Daniel Taylor as Lennon

Daniel Taylor as John Lennon

Lennon Through a Glass 0nion

Coventry Belgrade Theatre


COVENTRY was the final stop on quite a tour that started in New York, then went round most of Britain and Ireland.

Described as part-concert and part-biography, Daniel Taylor (Lennon on Guitar) and Stewart D’Arrietta (What a pianist!) treat us to a post-Beatles Lennon fest of songs – 31 in 90 minutes!

Daniel Taylor is physically very similar to Lennon and it was both thrilling and unnerving by turns to watch the stance, hear his diction and see how he delivered the songs in such a similar way to Lennon. The songs are a revelation; Lennon always thought he had to write about love, and the opening song about glass onions was breaking the mould.

Quite a few songs I’d never heard before but would love to hear again. I have to admit to being a George fan myself but this monologue in song made me look again at John Lennon and, in particular, think about how he started and where he finished, an unwanted child given to an aunt, always in trouble for ‘showing off’ at school and finally meeting his mother Julia at age 13 to discover that she had been living a stones-throw away all his life and nobody told him – then she was killed in a traffic accident in front of his eyes.  A beautiful song, Julia, records this episode elegantly and honestly.

He talked about meeting Paul, more musical than himself – he knew about diminished chords, and the Beatles seeming like the property of the public. Attitudes to Yoko Ono were far from our finest hour and, though she was blamed widely for the Beatles break-up, John himself admits that he wasn’t mature enough to cope with commitment.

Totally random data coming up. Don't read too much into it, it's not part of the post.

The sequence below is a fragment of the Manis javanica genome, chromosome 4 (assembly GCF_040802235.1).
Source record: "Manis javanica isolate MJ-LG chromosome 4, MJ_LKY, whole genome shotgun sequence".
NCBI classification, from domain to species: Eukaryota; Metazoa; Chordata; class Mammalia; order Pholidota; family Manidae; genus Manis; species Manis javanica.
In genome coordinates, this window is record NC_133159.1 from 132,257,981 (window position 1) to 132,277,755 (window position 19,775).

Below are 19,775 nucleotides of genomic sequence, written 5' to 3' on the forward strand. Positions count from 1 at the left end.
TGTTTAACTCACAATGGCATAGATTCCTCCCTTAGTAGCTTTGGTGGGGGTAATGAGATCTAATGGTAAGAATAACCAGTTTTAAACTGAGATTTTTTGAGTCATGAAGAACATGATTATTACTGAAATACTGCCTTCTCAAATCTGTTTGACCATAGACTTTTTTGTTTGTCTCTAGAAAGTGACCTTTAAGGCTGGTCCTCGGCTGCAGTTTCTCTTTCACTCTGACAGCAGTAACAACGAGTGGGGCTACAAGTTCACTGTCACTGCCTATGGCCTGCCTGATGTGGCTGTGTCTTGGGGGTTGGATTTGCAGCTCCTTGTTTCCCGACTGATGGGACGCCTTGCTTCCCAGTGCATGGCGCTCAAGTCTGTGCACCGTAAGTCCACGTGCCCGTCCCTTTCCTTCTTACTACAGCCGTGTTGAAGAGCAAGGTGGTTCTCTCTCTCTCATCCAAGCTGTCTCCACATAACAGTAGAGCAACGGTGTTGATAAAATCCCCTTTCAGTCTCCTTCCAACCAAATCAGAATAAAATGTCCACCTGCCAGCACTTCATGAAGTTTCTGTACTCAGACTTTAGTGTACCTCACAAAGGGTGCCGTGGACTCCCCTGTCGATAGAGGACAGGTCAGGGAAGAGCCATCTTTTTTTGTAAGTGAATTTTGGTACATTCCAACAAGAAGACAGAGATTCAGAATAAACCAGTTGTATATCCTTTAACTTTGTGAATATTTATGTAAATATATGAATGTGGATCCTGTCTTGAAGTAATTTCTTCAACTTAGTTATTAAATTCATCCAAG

His rendition of Help was stunning and my favourite part of the show. I’ve just seen Eight Days a Week about the Beatles on tour in America in 1963 and John talked there about it being autobiographical but used in the film up-tempo. This was slow but assured and every word was a stab in the heart.

I would like to ask why it had to be both so loud and so dark. It felt like a bombardment on a Friday night after a fraught week at work. Other than that, this is a beautiful show, written by John Waters, and a real experience that shouldn’t be missed. The show now heads off to Canada, the USA and then, with writer John Walters as Lennon, to Australia.

Jane Howard



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